I’ve seen several pieces in which you review your peers’ works in various publications, and they make me think of something Ray Bradbury said, which was, “I’ve always believed that you should do very little reading in your own field once you’re into it. But at the start it’s good to know what everyone’s doing.” Do you think he has a point? Or do you like to try and read everything, even now? And what do you think that ultimately does to you, if anything?
I think it would be insane to not keep up on the writing going on around you. It’s how a writer develops his voice and aesthetic sense, by reading other authors. I read the way I breathe. I don’t really wonder what it’s doing for me, or how it might translate to my own writing. I read because if there is a great book out there, by God, I want to have devoured it. As far as reviewing, I think it’s kind of the responsibility of a writer to stay engaged in a conversation over what’s being done with your art.
Do you have a literary hero? Or, alternately, a muse?
My first literary hero was Kurt Vonnegut. After that, Joan Didion for a while, and Don DeLillo. And more recently, Jonathan Lethem and David Mitchell and Zadie Smith and… Writers tend to be a bit promiscuous with their affections–literary tramps.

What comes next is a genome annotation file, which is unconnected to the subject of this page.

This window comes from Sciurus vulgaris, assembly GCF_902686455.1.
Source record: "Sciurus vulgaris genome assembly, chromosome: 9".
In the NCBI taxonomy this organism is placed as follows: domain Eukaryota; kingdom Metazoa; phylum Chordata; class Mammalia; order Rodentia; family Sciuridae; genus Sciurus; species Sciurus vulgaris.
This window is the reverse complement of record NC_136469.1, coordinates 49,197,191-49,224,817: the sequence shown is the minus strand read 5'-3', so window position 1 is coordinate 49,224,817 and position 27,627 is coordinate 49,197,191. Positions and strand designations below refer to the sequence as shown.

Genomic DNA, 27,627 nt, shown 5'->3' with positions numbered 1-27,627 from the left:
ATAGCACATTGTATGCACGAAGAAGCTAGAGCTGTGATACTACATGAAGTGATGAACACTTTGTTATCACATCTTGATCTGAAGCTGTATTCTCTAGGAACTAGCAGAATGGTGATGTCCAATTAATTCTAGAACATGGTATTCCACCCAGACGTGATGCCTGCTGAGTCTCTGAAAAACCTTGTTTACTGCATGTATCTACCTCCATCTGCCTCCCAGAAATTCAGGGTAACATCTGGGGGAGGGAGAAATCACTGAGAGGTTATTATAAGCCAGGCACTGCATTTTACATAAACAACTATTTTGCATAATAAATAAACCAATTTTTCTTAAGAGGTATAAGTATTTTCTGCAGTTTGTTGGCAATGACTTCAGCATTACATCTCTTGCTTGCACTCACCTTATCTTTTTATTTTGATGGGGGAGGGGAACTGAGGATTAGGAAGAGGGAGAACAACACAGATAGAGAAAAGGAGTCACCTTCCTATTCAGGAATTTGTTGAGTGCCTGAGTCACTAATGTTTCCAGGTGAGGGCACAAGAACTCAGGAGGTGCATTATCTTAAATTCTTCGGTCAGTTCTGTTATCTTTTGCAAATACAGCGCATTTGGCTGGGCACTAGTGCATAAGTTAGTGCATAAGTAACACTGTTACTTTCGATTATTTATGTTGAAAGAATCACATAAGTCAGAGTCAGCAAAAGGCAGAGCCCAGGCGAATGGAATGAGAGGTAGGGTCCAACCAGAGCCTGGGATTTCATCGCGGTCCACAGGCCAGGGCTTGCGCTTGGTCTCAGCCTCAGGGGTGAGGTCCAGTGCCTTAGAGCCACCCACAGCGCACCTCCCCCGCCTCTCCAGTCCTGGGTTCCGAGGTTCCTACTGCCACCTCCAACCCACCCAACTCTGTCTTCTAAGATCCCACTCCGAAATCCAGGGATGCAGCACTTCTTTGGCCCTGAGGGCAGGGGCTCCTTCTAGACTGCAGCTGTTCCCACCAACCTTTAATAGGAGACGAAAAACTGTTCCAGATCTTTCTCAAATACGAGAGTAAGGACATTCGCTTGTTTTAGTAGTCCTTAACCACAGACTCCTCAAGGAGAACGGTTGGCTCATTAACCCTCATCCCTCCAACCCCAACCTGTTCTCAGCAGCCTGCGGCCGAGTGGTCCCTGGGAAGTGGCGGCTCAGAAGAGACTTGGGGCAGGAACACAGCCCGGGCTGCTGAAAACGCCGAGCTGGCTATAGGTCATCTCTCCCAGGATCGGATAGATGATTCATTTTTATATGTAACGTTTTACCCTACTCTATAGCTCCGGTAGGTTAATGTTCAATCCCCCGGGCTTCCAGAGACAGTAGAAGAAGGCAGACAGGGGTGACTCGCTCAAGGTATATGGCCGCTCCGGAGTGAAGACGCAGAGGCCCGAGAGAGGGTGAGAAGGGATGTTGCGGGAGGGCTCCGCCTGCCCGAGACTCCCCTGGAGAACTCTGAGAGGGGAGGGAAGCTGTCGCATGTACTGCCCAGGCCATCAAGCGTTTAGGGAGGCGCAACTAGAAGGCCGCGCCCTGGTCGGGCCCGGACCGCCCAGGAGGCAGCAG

What is your greatest fear? [This is kind of a James Lipton-y question.]
Power outage? Sanitation strike? Coffee shortage?
Is it terrifying to know that your JOB is full-time writer, or only wonderful?
I don’t think about it, I guess. I’ve been supporting myself since 1995, but I’ve had to do the same thing anyone does–much of what I write or do has been on assignment or in some other way not of my choosing. I write seven days a week and when my family goes on vacation, I get up at 6 a.m. and write. It’s not so much my job as my identity and when I had another full-time job, I still wrote fiction at night or in the morning.
Are you as funny in person as you are on the page?
Ha! Another impossible question to answer. But I CAN tell you that I am definitely taller in real life than I am on the page.